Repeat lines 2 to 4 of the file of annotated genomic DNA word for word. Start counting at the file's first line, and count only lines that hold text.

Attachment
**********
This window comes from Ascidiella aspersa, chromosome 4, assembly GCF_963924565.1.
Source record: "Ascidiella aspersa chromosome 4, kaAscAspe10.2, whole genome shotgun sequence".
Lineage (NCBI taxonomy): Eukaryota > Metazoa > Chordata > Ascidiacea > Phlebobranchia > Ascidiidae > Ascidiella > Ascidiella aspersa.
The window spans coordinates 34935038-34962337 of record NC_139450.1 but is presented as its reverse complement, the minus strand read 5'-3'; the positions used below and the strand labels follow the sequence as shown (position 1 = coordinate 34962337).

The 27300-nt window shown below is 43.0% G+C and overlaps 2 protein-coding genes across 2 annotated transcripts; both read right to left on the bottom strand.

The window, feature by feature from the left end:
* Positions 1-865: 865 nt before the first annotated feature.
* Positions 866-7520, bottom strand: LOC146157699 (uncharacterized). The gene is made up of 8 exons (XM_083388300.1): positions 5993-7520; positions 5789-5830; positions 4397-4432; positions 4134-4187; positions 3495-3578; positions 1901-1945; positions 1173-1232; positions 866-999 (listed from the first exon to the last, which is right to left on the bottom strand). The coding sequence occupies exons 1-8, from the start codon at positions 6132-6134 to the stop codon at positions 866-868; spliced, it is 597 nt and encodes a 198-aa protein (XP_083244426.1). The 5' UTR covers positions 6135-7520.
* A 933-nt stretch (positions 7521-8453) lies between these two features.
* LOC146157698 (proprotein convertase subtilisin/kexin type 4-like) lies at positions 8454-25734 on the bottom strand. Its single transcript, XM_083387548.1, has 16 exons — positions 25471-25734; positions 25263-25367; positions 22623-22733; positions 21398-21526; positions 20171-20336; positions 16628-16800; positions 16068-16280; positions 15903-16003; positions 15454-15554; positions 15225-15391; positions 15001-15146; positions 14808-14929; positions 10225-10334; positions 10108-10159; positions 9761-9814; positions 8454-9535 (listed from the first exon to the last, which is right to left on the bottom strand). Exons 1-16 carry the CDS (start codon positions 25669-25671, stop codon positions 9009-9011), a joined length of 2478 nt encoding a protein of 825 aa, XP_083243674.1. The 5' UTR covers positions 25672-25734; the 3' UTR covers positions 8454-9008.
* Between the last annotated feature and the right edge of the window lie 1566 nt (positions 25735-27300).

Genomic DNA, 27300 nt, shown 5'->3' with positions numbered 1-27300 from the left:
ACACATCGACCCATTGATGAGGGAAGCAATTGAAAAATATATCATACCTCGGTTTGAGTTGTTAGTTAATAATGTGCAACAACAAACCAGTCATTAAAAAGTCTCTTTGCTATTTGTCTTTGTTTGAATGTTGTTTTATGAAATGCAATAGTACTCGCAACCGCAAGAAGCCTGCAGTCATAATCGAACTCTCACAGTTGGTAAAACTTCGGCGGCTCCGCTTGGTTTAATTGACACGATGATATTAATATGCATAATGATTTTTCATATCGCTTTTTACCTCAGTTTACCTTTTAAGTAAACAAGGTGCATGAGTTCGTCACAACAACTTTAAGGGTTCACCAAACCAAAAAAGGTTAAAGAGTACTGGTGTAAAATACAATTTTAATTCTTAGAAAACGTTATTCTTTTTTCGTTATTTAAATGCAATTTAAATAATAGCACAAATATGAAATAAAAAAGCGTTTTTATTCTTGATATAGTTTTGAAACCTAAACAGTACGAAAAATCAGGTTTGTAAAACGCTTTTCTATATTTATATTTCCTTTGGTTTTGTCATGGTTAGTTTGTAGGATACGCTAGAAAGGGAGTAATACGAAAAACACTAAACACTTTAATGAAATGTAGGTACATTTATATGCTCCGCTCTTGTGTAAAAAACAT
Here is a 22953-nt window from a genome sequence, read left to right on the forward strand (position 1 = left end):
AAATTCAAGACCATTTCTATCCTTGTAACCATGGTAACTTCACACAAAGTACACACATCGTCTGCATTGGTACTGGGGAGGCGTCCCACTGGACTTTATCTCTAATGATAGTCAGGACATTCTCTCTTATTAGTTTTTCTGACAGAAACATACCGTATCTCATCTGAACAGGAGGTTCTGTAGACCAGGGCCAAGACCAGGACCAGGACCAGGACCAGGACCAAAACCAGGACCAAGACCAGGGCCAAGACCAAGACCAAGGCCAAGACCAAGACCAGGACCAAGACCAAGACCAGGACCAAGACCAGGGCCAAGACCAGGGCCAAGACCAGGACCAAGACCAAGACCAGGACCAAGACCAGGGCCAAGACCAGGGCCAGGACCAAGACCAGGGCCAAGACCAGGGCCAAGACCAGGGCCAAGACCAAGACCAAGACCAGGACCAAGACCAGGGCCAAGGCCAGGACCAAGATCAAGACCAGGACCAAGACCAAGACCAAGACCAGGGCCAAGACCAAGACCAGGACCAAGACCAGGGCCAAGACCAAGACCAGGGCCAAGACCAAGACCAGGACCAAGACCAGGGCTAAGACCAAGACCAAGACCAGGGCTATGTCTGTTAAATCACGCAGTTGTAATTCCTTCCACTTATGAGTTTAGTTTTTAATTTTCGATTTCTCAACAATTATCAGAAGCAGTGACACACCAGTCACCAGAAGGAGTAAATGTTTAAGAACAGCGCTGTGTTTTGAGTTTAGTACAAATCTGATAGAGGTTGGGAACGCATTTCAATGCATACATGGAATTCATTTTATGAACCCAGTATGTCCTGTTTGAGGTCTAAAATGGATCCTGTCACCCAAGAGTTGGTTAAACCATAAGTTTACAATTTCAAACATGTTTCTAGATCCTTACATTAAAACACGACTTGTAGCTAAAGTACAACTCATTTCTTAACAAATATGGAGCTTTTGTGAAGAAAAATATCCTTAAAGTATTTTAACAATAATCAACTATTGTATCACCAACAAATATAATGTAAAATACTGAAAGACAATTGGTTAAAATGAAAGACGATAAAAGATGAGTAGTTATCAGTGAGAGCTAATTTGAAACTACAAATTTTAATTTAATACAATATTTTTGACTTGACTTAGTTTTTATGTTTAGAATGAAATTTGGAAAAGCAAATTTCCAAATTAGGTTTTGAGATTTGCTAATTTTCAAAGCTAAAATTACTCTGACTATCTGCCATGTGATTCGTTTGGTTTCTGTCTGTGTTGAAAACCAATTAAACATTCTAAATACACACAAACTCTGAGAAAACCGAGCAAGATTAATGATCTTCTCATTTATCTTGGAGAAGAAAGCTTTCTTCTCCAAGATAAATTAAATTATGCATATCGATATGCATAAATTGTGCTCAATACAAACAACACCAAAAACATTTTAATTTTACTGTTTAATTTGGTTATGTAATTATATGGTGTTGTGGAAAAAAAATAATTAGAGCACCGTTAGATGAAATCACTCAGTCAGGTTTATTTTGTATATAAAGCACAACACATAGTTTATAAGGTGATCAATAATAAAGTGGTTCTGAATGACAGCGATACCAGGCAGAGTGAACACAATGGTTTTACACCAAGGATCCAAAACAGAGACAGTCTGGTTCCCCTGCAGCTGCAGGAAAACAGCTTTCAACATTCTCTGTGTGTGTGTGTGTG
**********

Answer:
Source record: "Ascidiella aspersa chromosome 4, kaAscAspe10.2, whole genome shotgun sequence".
Lineage (NCBI taxonomy): Eukaryota > Metazoa > Chordata > Ascidiacea > Phlebobranchia > Ascidiidae > Ascidiella > Ascidiella aspersa.
The window spans coordinates 34935038-34962337 of record NC_139450.1 but is presented as its reverse complement, the minus strand read 5'-3'; the positions used below and the strand labels follow the sequence as shown (position 1 = coordinate 34962337).